Burger King mentioned plans to sell a vegetarian burger: the Impossible Whopper, based on the Impossible Burger, a plant-based burger product that has made a name for itself. The name will be the Impossible Whopper.
The move is very smart in a number of ways (although mentioning this during Monday's earnings call and announcement of missing earnings estimates wasn't sufficiently distracting). Here are some.
Expand the brand image.
Tried-and-true brands face a difficulty. They must remain the same to please customers who expect that experience. And yet, they must change and evolve over time to keep from being boring and predictable. With concerns about health, sustainable eating, and climate change (to which current agricultural production is supposed to be a significant contributor), a plant-based diet is a topic that receives much attention.
By introducing the Impossible Whopper, Burger King does expand its brand image. That includes a sense of being timely, modern, and fashionable. By making use of the Impossible Burger as a part of the foundation, the company leverages the positive press of the product.
Blocking out competitors.
This is a significant change for a burger chain. It's only a surprise that no competing chain (I'm thinking primarily McDonald's here) did not previously do something similar. Now it will be extremely difficult for any of them to do so. Come out with a vegetarian main meal and it sounds as though you're borrowing from Burger King.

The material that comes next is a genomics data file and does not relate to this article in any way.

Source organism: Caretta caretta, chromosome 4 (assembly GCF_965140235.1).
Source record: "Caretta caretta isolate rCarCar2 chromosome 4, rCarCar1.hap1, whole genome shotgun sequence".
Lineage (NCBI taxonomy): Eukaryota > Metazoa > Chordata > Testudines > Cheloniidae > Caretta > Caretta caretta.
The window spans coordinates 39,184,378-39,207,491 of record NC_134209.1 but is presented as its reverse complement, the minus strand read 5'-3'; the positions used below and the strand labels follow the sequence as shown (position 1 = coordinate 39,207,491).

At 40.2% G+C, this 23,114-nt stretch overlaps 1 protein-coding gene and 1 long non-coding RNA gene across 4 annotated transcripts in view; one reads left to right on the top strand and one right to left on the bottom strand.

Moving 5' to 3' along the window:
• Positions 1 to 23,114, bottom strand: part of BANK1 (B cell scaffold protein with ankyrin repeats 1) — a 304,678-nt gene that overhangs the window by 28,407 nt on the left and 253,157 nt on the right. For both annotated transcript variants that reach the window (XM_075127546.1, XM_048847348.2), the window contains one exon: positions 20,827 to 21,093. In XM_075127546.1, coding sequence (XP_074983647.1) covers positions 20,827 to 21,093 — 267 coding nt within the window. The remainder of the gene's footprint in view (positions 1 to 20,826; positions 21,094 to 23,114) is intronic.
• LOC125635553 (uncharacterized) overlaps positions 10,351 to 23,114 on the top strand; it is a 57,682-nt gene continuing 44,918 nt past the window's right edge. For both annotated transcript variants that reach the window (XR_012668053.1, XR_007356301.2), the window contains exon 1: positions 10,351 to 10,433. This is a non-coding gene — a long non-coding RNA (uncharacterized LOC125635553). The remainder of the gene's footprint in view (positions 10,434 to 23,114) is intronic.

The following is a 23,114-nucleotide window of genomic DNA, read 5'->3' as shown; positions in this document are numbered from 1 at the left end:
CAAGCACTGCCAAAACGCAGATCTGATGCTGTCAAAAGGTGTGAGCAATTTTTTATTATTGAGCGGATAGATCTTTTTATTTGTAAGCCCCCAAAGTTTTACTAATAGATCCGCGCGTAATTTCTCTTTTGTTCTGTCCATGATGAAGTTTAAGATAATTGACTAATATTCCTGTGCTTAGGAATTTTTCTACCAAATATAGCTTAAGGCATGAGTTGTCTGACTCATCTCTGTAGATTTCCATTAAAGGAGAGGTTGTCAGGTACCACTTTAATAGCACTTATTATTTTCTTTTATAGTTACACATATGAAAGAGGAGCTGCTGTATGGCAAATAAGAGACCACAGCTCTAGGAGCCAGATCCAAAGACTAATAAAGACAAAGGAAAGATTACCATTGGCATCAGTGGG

In addition, it would seem likely the restaurant company would have negotiated an exclusivity deal with the corporation that makes the Impossible Burger. That would block competing chains from getting access to the same products. To top it all, it seems that Impossible's manufacturing lines have been unable to keep up with the extended demand that Burger King, as well as Red Robin and Qdoba, have created. So even if Carl Jr.'s or another chain wanted to add themselves to the list, there might not be enough to go around.
Bring in new customers.
Another possible outcome is bringing in new customers. Burger King might be able to attract vegetarians individually or as part of a group. I'm not sure how likely this might be, but the potential is there to appear more welcoming and provide vegetarians with another dining outlet. (Although the thought of having even plant-based patties cooking on the same conveyor belt grill as the meat variety might be off-putting.)
Still, overall a good move. Now it's up to McDonald's and other fast food burger establishments to come up with their answer to the Impossible Whopper.